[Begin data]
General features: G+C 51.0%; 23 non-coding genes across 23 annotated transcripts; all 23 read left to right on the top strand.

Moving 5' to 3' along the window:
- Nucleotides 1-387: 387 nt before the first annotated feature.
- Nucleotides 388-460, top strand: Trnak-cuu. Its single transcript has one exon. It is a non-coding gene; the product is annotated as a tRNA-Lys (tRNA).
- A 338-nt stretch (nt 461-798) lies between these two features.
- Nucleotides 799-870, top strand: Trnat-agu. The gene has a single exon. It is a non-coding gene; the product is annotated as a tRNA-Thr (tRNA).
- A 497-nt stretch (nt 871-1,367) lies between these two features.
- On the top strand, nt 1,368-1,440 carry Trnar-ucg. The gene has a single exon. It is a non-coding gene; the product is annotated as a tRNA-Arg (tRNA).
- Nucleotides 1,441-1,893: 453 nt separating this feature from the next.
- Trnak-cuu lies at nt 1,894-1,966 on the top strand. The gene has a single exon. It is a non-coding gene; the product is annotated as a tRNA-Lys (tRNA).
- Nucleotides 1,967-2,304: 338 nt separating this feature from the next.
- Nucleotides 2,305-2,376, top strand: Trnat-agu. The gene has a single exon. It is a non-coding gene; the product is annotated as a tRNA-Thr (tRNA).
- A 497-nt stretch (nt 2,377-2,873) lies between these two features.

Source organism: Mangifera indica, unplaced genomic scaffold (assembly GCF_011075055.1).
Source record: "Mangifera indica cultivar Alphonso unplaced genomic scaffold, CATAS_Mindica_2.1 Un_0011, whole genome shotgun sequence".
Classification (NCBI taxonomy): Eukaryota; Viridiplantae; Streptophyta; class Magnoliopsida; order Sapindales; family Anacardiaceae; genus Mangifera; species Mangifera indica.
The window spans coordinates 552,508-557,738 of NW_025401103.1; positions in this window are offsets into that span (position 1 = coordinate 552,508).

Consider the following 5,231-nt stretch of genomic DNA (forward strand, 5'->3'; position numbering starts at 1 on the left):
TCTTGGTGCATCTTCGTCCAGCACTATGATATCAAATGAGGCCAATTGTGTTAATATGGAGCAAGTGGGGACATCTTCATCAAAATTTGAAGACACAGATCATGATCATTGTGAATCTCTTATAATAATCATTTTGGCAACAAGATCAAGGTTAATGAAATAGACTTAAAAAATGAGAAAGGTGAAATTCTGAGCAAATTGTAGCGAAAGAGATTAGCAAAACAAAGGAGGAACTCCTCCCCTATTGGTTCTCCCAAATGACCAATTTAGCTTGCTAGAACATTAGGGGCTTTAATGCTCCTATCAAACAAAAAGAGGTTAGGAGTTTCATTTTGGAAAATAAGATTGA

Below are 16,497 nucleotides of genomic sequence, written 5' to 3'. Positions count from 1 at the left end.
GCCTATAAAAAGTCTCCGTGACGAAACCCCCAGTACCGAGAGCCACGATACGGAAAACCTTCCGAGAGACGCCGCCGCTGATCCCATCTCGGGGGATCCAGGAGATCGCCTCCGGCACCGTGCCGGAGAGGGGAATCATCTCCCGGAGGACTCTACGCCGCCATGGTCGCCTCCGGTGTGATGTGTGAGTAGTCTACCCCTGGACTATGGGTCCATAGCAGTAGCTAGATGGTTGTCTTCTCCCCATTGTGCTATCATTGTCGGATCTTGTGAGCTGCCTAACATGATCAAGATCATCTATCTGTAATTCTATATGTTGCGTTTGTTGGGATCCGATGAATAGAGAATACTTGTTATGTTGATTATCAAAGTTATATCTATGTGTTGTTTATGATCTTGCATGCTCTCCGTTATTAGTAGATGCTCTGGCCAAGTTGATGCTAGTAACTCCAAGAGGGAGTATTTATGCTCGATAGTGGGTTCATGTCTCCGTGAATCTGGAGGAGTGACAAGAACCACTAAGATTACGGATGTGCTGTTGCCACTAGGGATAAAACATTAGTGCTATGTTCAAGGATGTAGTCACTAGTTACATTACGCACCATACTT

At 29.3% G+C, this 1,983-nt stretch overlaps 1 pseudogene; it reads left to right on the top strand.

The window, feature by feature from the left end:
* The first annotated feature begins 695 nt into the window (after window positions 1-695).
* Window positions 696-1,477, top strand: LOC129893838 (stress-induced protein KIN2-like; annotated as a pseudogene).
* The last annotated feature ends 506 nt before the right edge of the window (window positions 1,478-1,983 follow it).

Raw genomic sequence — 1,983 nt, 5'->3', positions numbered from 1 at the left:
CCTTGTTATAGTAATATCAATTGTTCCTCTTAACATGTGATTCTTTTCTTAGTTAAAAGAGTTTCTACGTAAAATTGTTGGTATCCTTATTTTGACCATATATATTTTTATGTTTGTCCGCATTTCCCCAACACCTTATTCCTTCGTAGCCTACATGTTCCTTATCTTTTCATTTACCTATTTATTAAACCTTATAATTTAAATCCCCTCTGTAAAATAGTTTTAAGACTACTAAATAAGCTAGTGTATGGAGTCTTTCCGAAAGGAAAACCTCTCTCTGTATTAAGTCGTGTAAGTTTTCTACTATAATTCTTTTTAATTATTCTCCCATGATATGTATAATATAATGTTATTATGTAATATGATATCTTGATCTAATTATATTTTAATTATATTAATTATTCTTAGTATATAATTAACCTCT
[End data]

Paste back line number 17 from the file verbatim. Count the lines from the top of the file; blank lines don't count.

The window spans coordinates 552,508-557,738 of NW_025401103.1; positions in this window are offsets into that span (position 1 = coordinate 552,508).